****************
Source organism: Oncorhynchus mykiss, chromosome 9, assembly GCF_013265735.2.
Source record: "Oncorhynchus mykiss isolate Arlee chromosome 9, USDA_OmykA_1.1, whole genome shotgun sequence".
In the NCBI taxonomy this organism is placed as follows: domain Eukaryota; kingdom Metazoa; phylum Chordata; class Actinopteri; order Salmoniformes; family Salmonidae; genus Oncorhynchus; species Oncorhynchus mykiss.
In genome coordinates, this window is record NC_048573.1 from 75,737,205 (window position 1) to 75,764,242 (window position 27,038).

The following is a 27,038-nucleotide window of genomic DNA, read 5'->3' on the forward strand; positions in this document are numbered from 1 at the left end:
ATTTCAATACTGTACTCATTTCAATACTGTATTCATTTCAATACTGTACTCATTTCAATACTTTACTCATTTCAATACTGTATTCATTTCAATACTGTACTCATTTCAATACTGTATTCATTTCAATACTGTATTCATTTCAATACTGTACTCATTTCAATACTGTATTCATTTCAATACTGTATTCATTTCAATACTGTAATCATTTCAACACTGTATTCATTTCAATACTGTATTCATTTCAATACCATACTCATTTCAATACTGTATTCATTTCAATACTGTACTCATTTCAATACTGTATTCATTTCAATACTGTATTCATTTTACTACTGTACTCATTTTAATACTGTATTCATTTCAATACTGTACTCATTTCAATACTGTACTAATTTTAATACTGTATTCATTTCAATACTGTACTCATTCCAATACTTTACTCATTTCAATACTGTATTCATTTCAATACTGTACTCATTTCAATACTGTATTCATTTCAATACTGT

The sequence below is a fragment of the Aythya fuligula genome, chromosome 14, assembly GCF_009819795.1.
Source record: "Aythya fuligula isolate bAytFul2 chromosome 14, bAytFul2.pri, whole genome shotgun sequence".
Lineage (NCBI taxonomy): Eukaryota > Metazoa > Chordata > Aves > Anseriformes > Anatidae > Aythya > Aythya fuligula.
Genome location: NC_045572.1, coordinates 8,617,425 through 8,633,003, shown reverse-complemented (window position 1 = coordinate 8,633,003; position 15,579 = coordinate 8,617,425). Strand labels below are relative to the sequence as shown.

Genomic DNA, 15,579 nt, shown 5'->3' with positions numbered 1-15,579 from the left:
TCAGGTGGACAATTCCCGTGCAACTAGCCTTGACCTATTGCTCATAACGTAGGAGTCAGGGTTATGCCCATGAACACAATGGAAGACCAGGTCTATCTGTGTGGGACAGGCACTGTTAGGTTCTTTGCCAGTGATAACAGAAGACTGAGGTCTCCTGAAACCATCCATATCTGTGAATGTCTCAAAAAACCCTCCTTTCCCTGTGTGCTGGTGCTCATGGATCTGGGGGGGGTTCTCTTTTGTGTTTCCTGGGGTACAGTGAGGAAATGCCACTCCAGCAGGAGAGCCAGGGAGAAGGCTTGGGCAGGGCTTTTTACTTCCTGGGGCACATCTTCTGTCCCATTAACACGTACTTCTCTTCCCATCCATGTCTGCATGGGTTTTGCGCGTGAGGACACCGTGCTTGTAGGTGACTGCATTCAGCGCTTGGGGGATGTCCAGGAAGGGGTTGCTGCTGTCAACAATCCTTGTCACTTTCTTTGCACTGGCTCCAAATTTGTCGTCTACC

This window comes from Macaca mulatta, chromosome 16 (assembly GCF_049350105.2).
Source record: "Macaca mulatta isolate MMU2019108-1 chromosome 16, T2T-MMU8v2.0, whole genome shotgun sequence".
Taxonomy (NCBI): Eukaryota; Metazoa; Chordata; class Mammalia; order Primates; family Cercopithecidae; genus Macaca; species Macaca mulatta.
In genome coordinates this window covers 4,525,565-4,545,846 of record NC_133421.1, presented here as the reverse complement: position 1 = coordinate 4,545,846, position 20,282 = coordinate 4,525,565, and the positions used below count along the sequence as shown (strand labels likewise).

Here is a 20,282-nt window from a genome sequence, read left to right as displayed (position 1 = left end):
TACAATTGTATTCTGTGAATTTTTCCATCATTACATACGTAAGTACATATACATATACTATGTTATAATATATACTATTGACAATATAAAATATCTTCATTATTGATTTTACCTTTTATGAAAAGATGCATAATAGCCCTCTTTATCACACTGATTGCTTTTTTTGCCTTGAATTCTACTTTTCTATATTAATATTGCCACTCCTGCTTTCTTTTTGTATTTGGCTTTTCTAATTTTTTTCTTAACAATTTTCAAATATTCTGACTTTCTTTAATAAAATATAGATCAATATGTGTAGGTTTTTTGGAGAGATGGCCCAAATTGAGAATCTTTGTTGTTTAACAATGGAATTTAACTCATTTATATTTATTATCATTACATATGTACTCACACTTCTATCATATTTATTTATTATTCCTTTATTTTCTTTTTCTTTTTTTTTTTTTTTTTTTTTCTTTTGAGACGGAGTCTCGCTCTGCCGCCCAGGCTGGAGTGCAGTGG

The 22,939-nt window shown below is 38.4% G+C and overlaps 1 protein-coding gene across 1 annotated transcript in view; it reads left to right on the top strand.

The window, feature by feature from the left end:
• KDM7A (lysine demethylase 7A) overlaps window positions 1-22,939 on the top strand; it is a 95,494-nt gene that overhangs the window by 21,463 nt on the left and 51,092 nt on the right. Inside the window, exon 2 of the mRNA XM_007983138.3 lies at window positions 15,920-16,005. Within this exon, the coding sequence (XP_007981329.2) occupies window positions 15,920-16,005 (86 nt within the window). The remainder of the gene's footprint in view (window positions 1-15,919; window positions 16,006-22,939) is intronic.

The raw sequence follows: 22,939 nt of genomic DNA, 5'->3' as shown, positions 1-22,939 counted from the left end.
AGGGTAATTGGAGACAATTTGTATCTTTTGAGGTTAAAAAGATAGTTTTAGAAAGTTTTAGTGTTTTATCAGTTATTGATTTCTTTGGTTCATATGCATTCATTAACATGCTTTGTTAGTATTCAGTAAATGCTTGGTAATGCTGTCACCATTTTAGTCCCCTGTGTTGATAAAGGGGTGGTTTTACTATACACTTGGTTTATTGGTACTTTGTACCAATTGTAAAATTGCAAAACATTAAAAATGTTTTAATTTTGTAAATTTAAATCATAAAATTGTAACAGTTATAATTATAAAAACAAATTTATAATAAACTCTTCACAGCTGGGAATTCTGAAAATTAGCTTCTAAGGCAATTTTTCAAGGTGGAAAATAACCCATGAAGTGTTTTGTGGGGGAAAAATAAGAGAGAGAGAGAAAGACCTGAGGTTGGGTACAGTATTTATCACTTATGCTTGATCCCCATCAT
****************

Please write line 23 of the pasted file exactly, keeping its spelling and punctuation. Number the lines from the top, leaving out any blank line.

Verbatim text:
AGGGTAATTGGAGACAATTTGTATCTTTTGAGGTTAAAAAGATAGTTTTAGAAAGTTTTAGTGTTTTATCAGTTATTGATTTCTTTGGTTCATATGCATTCATTAACATGCTTTGTTAGTATTCAGTAAATGCTTGGTAATGCTGTCACCATTTTAGTCCCCTGTGTTGATAAAGGGGTGGTTTTACTATACACTTGGTTTATTGGTACTTTGTACCAATTGTAAAATTGCAAAACATTAAAAATGTTTTAATTTTGTAAATTTAAATCATAAAATTGTAACAGTTATAATTATAAAAACAAATTTATAATAAACTCTTCACAGCTGGGAATTCTGAAAATTAGCTTCTAAGGCAATTTTTCAAGGTGGAAAATAACCCATGAAGTGTTTTGTGGGGGAAAAATAAGAGAGAGAGAGAAAGACCTGAGGTTGGGTACAGTATTTATCACTTATGCTTGATCCCCATCAT